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Brachial plexus injuries

After you've waited for nine anxious months to see your baby born, having to wait up to nine more months to find out if he or she is going to be healthy is a nightmare no parent should have to face.

Yet, that's the reality for the parents of infants who suffered a brachial plexus injury during a difficult delivery. What's worse, is that many of those injuries could have been prevented with better decision-making on the part of the medical professionals involved in the delivery.

A brachial plexus birth injury occurs when the nerve bundle around one of the infant's shoulders is damaged, causing weakness or paralysis in the infant's arm. It's also called neonatal brachial plexus palsy.

Risk factors include the baby being in a breech position, a baby that's larger-than-normal or a mother who has a small pelvis. The injury often occurs when the baby's shoulder or shoulders become stuck after the head is delivered. Using forceps during delivery also increases the risk of injury. Multiples, like twins and triplets, are also at greater risk.

The injury can either be mild or severe. In mild cases, massage can be used to help heal the injured area and range-of-motion exercises can promote strength. In more serious cases, specialists may need to be involved. In any case, it takes three to nine months before you will know whether or not the baby is likely to recover without surgery, or even recover at all.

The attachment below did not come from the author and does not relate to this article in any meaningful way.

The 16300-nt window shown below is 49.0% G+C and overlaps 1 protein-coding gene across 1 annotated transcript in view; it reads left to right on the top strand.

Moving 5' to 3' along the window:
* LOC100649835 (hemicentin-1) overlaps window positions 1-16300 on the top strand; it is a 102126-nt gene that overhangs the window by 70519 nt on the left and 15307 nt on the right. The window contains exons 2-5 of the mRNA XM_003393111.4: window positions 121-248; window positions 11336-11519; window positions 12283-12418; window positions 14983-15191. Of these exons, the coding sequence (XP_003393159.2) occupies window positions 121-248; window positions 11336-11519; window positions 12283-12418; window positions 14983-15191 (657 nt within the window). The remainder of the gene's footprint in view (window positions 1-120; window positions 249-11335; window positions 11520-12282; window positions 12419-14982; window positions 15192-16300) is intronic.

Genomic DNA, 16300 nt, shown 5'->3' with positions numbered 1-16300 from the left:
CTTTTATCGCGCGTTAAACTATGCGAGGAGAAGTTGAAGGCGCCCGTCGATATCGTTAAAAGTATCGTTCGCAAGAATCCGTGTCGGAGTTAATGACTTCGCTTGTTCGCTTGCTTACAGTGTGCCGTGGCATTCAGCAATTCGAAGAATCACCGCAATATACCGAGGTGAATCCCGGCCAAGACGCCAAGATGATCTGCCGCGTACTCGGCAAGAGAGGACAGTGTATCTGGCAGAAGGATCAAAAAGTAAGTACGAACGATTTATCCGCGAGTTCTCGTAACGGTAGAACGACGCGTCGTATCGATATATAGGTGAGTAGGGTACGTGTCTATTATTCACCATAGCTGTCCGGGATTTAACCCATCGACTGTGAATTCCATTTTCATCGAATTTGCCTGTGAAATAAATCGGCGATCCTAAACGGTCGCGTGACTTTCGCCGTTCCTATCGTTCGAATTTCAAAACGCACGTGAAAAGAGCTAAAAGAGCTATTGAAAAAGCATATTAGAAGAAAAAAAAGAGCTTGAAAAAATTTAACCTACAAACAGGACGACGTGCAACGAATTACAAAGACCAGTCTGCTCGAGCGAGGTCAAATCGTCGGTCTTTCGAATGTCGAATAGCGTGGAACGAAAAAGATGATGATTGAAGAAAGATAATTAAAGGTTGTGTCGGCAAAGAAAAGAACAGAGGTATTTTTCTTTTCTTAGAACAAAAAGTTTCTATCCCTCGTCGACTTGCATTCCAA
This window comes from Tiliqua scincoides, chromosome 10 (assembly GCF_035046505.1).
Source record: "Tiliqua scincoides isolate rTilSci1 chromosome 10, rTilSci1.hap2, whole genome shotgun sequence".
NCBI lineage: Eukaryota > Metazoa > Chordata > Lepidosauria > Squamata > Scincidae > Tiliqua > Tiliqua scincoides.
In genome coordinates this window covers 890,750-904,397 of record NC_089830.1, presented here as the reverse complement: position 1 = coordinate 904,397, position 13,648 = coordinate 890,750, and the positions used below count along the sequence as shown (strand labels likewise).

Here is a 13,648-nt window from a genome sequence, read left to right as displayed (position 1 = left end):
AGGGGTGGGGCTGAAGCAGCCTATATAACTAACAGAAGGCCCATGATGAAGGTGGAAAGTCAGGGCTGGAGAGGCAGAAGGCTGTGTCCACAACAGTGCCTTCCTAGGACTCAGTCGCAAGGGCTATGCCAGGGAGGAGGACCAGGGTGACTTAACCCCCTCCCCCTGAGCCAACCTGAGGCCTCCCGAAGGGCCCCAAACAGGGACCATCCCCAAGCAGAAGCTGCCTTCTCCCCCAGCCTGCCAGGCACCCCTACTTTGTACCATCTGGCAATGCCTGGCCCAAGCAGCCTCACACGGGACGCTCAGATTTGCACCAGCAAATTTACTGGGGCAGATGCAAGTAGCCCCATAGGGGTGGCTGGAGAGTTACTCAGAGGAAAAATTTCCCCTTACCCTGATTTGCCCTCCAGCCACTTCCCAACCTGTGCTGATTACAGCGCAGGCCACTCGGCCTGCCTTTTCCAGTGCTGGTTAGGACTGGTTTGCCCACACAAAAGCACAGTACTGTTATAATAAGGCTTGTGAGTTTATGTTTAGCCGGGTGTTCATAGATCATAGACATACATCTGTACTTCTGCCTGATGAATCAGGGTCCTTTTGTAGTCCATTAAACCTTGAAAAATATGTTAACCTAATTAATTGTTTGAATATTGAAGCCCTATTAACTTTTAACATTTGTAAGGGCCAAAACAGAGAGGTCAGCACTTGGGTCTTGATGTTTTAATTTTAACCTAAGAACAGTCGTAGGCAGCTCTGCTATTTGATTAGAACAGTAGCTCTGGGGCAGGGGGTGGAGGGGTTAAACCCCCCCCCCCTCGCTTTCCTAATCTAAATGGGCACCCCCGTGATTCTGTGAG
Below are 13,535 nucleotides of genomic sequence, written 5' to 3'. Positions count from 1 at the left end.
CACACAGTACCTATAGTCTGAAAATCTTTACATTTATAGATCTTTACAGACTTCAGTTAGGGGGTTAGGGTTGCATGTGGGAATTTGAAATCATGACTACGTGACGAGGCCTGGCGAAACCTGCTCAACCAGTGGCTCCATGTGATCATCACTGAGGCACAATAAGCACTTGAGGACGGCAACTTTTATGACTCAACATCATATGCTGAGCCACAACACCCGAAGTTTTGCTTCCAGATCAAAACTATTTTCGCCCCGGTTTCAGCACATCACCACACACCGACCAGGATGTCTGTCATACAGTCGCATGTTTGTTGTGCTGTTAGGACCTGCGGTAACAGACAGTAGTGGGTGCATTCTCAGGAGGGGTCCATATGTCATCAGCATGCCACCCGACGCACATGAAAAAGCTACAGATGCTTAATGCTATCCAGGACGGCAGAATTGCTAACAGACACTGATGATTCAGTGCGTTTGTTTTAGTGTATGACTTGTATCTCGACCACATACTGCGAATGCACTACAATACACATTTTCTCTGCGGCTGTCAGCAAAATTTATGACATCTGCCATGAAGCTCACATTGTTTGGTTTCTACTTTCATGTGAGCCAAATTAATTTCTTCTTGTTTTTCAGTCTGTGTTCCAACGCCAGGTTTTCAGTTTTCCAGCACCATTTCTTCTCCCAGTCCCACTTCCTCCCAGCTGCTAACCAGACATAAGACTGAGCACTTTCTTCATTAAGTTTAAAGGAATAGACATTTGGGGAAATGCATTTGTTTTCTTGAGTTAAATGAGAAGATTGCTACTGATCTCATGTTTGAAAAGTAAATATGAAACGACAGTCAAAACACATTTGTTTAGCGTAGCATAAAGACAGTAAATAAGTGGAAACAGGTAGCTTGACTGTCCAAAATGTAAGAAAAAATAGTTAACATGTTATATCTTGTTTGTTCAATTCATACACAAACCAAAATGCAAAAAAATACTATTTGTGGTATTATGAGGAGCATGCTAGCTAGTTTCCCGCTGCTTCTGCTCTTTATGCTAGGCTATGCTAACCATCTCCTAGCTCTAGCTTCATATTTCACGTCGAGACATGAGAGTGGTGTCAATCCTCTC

When a baby doesn't recover in that time period, it's usually an indication that the nerve root has been actually torn from the spinal cord during the birth. Nerve grafts and nerve transfers are sometimes tried to repair the damage, but the prognosis is generally very poor.

While it's still possible for a brachial plexus injury to occur during a Cesarean-section, studies show that C-sections reduce its likelihood, especially when the risk factors are taken into consideration. Forty-six percent of babies in one study that were born with brachial plexus injuries had known risk factors for the injury—which indicates that a C-section could have prevented the suffering of those children and their parents.

If your child has suffered a brachial plexus injury during a vaginal birth and you had obvious risk factors that should have been considered when your doctor decided not to do a C-section, you may have a right to seek compensation. An attorney can discuss your legal options with you.

Source: MedlinePlus, "Brachial plexus injury in newborns," accessed Dec. 29, 2016

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